‘Two views of World War I: sight-bites and Keepsakes‘, Honest History, 3 February 2015
The article is a review of the refurbished World War I galleries of the Australian War Memorial and the temporary Keepsakes exhibition at the National Library. It compares the two offerings and concludes:
Those who prefer a sentimental skim with a khaki hue, artillery and machine gun sound effects, and a bit more detail if they can be bothered, will punt for the Memorial; those who need or want to go deeper and wider and like to keep the military exploits in perspective will prefer Keepsakes.
The article is also critical of the Memorial’s continuing failure to tell a rounded story of Australians in war.
Finally, we need to ask whether the Memorial, by sentimentalising and sanitising war and by avoiding looking in depth at the reasons behind and the effects of our military involvements – the Afghanistan exhibition is a recent notable example – effectively contributes to the perpetuation of a bellicose Australian culture, particularly among children, and thus to the continuation of those involvements. “Despite an apparent endeavour to not celebrate victory”, James Rose has written, “the War Memorial can be guilty of celebrating – or at least assuming the necessity of – the act of war itself”. In the case of children, “[i]t’s hard not to see it as a kind of imprinting”. As well as shrine, trophy room, reliquarium and armoury, is the Memorial also jingoistic urger and military recruiting office?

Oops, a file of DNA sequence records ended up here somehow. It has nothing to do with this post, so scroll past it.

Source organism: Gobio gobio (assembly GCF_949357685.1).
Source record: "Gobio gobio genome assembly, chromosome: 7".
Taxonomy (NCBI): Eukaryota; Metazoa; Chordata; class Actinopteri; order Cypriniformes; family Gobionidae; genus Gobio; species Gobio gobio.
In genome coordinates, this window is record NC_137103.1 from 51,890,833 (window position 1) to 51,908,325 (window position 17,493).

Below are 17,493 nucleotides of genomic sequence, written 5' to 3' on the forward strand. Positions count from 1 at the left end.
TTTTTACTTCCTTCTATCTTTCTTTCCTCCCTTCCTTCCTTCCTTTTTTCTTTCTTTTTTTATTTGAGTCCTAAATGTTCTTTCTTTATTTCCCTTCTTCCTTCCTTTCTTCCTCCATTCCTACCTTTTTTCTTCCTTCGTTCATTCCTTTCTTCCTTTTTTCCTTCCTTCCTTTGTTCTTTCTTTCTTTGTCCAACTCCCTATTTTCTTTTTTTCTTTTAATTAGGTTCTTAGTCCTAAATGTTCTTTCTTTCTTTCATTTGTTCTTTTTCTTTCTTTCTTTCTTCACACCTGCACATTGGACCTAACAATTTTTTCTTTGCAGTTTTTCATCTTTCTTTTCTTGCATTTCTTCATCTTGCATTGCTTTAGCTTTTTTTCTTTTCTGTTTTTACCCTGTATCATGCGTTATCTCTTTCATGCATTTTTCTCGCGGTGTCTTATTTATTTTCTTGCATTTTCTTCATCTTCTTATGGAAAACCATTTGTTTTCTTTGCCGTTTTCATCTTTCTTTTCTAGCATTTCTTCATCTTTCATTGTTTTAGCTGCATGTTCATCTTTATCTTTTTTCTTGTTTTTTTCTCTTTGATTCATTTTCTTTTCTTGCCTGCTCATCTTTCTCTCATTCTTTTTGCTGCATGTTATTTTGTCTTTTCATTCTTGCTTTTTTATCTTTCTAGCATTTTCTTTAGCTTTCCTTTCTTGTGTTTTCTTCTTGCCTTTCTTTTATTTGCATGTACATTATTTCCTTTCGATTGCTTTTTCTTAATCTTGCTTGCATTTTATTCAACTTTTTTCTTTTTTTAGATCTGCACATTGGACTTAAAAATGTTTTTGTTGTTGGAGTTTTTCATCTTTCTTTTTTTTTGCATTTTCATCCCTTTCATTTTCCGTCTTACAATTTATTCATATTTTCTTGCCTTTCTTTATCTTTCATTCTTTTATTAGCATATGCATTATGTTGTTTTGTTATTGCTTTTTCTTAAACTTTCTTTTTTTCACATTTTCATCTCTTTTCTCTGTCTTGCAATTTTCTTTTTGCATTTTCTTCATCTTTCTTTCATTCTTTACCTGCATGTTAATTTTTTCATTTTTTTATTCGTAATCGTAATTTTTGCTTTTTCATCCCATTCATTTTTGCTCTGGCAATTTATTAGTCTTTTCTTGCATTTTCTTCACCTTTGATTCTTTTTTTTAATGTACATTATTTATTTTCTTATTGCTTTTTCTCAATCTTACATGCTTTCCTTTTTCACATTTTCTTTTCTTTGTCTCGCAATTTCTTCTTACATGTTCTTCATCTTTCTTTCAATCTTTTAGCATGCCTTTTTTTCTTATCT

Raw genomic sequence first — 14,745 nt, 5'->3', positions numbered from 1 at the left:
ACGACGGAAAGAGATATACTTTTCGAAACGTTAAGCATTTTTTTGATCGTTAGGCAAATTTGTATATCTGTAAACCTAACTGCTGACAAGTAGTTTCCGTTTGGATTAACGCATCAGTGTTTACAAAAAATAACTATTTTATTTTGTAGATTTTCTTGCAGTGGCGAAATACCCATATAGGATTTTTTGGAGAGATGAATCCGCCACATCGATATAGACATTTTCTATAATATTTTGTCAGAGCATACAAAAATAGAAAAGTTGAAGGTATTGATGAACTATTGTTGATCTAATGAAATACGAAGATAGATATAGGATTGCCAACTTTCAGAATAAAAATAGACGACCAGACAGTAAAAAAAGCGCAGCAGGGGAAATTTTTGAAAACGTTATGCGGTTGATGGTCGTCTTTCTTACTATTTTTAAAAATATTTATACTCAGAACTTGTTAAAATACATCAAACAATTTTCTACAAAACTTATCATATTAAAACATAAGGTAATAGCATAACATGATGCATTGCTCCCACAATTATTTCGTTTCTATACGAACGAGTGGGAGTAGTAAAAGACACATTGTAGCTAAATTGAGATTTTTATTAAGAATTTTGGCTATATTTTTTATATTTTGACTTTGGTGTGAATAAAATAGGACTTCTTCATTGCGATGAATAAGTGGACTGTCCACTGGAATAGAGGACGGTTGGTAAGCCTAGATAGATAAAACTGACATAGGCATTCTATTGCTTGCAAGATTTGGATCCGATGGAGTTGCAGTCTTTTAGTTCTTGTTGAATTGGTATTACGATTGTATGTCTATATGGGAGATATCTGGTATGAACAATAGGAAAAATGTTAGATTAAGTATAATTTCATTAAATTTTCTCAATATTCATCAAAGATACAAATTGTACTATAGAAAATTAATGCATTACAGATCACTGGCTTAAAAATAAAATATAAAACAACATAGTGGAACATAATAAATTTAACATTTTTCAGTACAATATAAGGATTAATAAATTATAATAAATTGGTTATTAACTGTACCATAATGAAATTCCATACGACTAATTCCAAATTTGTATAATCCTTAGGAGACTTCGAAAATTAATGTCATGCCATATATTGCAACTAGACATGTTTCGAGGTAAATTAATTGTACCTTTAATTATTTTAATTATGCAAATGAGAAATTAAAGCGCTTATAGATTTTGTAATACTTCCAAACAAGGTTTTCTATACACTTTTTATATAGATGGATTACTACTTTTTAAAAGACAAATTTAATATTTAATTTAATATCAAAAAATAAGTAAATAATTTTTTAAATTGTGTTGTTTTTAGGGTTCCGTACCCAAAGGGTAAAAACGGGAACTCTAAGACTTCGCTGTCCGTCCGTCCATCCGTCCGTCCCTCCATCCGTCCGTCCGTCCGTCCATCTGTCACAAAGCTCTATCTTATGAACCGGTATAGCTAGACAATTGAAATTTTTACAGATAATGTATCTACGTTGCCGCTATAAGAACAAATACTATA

A further article written after the ‘hard launch’ of the refurbished galleries on 22 February.